MOSCOW (Reuters) - Russia is closer than ever to its long-running goal of joining the World Trade Organisation (WTO), after more than 17 years of talks, a senior U.S. official said in an interview published on Monday.
Russia applied to join the WTO's predecessor, the General Agreement on Tariffs and Trade or GATT, in June 1993 but remains the biggest economy outside the trade body and has previously accused the United States of holding up its bid.
"I think that Russia is closer than ever before to entry into the WTO," William Burns, U.S. Under-Secretary of State for Political Affairs, said in an interview with the Interfax news agency that was published in full on Monday.
President Barack Obama and his Russian counterpart, Dmitry Medvedev, agreed at a summit in Washington this June to resolve all issues blocking Russia's WTO bid by the end of September.
But the comment from Burns, the State Department's third-ranking official and its top career diplomat, is the strongest signal yet that Russia and the United States are close to a deal.
"Russia has made good progress," Burns said. The interview was published in Russian and the U.S. embassy could not immediately provide an English transcript.
Obama has sought to "reset" ties with Russia to get Moscow's help on U.S. foreign policy priorities such as dealing with Iran over its nuclear programme and the war in Afghanistan.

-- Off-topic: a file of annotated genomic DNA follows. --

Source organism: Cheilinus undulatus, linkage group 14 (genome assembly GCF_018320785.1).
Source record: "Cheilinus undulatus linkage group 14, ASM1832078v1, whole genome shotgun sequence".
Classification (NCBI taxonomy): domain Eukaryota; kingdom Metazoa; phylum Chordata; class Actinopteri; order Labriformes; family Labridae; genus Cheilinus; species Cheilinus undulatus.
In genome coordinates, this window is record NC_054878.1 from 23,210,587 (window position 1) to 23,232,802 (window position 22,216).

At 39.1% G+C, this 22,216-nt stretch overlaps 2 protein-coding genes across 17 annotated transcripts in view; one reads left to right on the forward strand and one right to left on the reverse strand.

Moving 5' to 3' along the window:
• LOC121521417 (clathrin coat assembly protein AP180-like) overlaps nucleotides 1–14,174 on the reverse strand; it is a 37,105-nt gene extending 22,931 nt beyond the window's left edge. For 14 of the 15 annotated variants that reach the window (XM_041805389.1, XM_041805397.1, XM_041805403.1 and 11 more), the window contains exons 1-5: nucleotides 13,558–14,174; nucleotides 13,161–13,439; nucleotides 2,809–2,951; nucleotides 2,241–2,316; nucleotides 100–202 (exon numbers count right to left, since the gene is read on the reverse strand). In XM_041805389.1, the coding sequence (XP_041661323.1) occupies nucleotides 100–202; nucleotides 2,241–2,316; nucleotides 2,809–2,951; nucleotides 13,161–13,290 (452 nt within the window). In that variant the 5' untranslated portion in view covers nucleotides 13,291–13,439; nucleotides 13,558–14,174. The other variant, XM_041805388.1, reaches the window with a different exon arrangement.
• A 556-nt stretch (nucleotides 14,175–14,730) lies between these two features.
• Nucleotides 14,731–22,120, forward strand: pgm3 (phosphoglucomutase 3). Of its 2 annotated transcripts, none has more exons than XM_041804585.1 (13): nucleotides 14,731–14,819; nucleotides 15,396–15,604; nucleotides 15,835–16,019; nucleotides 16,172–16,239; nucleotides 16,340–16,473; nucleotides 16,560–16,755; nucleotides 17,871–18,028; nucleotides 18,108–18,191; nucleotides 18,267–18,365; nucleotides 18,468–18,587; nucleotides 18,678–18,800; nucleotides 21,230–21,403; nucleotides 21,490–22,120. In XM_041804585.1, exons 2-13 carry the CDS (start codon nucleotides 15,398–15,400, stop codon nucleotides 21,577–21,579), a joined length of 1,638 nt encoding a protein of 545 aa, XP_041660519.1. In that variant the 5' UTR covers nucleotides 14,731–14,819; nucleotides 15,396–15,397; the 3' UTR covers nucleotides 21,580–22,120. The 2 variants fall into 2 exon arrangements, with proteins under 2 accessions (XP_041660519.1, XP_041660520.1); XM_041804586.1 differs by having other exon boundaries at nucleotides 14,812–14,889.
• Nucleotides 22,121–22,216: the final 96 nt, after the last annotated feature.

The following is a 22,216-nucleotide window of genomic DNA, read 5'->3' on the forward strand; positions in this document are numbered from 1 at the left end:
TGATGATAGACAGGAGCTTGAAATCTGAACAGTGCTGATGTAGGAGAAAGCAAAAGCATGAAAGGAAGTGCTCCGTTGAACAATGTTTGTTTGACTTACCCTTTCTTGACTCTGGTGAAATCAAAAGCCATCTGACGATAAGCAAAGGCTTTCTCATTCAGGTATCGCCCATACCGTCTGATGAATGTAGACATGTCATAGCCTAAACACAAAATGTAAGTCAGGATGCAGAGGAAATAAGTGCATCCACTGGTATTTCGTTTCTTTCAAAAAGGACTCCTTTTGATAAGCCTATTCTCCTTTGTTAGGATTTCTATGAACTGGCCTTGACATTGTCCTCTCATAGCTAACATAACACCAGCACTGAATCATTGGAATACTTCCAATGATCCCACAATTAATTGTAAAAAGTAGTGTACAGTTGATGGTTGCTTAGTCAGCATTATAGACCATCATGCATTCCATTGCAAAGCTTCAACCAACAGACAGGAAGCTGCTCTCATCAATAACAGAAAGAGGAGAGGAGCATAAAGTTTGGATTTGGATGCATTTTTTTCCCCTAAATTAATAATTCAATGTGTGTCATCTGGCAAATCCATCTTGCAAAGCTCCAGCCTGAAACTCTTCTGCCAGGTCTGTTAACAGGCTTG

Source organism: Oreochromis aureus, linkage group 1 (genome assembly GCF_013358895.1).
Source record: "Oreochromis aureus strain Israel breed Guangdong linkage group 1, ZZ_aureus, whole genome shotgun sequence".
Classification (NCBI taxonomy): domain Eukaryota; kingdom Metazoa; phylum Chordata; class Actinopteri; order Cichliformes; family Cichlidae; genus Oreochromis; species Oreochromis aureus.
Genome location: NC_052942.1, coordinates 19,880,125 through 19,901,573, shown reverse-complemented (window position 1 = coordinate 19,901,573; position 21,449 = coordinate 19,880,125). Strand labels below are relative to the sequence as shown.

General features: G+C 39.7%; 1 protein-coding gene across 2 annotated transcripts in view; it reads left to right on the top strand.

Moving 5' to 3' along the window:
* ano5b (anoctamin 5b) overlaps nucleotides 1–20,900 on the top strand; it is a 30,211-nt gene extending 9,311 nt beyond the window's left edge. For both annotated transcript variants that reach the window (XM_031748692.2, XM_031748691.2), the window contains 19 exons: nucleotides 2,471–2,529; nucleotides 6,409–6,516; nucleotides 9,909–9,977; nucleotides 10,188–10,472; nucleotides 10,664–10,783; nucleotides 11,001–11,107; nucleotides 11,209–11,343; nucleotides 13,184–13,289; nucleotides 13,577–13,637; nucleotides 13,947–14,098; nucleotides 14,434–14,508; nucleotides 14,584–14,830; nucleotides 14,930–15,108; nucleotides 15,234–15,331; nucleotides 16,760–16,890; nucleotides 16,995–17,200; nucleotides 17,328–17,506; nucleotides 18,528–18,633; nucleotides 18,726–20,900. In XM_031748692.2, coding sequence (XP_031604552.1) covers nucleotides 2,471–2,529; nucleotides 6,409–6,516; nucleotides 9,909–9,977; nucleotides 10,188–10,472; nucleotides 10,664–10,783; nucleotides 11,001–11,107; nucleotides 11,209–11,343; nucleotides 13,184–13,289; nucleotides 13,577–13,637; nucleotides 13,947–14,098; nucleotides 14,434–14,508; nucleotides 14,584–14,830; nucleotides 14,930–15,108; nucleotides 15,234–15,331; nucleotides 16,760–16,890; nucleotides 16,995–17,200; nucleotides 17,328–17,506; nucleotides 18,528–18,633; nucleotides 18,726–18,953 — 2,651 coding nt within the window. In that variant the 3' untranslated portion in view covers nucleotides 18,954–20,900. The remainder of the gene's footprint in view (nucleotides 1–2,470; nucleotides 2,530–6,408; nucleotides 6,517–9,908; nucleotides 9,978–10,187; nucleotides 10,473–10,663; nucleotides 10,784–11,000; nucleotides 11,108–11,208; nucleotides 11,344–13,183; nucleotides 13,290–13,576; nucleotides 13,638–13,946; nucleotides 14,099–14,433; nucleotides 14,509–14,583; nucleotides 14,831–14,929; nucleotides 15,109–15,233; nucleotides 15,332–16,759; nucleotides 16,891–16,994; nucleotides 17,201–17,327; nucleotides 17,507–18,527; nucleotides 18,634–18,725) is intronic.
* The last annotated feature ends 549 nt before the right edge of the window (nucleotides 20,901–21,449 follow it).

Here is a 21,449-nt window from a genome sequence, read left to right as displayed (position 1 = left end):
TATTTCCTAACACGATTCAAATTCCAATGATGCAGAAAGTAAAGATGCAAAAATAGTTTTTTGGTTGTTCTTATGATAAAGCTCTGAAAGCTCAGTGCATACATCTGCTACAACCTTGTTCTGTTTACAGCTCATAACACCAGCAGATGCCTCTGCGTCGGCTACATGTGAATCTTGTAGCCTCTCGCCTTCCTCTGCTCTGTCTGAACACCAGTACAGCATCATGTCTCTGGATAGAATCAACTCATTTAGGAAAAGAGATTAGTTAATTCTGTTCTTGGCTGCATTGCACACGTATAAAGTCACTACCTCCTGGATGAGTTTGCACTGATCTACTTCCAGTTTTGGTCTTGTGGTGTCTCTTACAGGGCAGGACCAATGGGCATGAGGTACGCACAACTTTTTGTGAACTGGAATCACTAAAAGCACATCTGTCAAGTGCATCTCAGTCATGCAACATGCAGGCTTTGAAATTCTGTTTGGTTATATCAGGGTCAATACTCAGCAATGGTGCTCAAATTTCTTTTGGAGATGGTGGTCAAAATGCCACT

U.S. diplomats say privately that helping Russia's WTO is currently the main focus of the so called reset in relations, though some officials say the ambitious timetable set by Obama and Medvedev may not be achieved by the end of September.
Diplomats hope there can be a deal within months, paving the way for Russia to join the 153-member Geneva-based trade body.
Russian officials say talks on WTO are continuing but that they are still waiting for the United States to repeal the Jackson-Vanik amendment, a Cold War-era provision that tied U.S. trade relations to emigration rights for religious minorities.
Russia's powerful prime minister, Vladimir Putin, said in December that Jackson-Vanik was an anachronism which should be scrapped.
Reporting by Vladimir Soldatkin, writing Guy Faulconbridge, editing by Ralph Boulton